Calming down I try to start and mention that I read the album was considered death metal. But when listened it for the first time I found somehow industrial influences. Not that I’d consider the music all industrial. No. But on top of whatever genre people being fond of classifying music in genres will find fitting, I have this impression. “Industrial influences?” Doe asks. Then it is Sam who replies: “That’s pretty interesting, because Antti would have wanted to take it there.” – “Yeah”, I hear the others murmur. “If we had not like put our feet on the brakes”, Sam continues. “So maybe, so it’s really possible that without like the really obvious industrial elements that might exist, that you might still get that impression, if you are a fan of industrial music.” – “Well, I am not exactly a fan. It is perhaps more a feeling.” Doe says: “It could be so. Antti, he is so versatile in his music. He is so wide like his music taste. So wide! And he takes influences from everywhere in his music. So it is quite possible. The industrial might come.”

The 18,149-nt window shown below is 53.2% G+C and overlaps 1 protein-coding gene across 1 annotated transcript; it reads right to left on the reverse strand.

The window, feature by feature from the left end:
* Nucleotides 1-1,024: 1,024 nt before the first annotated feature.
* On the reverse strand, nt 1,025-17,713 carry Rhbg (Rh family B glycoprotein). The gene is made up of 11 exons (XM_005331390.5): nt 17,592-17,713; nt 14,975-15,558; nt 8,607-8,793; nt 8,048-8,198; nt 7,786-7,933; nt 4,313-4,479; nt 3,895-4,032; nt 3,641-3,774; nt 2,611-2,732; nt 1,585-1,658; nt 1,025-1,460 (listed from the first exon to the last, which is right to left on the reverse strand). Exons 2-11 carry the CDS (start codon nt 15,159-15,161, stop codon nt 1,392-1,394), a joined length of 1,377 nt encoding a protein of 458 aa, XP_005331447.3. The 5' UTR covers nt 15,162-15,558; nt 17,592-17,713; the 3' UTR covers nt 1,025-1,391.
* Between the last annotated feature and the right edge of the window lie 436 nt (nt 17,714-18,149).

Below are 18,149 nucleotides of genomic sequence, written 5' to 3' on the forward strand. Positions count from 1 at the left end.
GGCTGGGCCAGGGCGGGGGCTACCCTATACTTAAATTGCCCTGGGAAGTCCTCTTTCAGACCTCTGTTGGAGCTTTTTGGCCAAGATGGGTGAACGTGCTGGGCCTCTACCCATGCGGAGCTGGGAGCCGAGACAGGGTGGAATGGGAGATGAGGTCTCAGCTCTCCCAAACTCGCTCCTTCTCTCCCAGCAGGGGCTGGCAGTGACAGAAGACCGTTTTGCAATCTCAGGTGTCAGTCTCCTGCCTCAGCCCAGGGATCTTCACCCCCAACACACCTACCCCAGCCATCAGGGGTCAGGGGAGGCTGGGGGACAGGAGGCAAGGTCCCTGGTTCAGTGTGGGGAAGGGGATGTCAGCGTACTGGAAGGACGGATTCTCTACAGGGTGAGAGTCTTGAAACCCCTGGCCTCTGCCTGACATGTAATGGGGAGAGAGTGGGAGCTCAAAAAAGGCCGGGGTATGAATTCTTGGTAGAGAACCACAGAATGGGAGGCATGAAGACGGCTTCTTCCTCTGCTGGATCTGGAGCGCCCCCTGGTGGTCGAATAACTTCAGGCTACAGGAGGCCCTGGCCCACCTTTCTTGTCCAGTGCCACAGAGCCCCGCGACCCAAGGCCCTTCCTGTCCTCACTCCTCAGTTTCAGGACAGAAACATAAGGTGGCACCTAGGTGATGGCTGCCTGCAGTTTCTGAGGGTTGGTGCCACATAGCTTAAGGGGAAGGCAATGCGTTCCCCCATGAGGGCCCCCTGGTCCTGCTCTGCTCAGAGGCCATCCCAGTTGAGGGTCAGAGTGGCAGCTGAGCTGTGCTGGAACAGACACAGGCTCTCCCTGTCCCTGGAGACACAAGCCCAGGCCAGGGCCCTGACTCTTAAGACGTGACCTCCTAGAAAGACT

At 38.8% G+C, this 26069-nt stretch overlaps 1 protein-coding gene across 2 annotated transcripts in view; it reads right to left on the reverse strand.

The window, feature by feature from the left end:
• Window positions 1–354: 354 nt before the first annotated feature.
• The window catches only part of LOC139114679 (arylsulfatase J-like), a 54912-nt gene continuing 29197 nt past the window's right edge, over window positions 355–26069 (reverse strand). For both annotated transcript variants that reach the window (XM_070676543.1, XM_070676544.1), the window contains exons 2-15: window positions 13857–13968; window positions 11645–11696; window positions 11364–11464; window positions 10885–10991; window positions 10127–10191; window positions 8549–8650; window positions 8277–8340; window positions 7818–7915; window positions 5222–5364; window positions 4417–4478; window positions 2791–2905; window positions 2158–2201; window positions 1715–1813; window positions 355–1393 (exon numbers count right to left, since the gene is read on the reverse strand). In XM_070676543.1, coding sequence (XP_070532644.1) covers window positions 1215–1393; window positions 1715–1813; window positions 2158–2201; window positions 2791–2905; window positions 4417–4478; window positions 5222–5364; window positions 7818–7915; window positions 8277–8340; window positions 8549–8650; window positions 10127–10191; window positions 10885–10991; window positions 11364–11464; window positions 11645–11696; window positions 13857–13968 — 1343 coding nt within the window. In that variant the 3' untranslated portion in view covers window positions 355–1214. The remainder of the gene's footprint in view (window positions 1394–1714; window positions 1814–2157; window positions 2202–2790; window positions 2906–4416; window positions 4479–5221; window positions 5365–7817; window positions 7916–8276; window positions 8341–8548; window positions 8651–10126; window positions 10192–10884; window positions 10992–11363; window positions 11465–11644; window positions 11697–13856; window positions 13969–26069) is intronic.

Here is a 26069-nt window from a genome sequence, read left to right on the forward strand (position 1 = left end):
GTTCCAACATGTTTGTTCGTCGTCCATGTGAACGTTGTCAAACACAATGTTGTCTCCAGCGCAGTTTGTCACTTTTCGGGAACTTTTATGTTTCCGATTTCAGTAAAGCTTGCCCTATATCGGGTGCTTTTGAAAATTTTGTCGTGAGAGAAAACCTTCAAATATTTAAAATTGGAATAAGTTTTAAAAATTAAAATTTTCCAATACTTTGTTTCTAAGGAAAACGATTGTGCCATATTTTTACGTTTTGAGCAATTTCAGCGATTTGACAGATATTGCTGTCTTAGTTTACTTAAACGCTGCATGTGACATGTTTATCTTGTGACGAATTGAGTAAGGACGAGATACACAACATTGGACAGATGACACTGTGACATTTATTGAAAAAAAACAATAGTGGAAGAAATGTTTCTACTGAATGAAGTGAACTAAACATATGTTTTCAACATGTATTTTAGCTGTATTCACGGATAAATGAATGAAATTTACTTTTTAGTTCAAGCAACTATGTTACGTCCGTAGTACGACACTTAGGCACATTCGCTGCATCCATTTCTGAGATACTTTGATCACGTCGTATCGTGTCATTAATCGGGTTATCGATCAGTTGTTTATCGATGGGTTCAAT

“Then what was your aim? What did you want your music to be like?” Anttoni says: “I think we aimed to make a groovy and very aggressive record in my opinion.” He speaks slowly and carefully forms his sentences, appears a bit nervous. “I was hoping to make something a bit more unique, not just something that would fit into a certain subcategory or anything. Just making music that we like making and that’s not something that’s every one making”, explains Doe so that Sam simply adds: “Yeah, that’s true.” Then he goes on: “I think, at least in my personal perspective, my goal and aim was to be in something that was easy and fun to play and super aggressive at the same time, and so it gets like this kind of really heavy kind of feeling. I wanted this band to be fun. We have all been in bands in the past, and I think they were sounding experience that we have all with our different bands is like ‘Oh it’s a little serious and a little technical, and focused on these weird aspects’. And I think that we kind of came together that we had this similar feeling about ‘let’s make that easy and fun and heavy as hell.’ At least from my perspective that is kind of how I approached.” Doe and Anttoni agree. Then Anttoni explains “And we don’t use a song if someone is uncomfortable playing it. Then we throw it in a thrash can or we make it better.”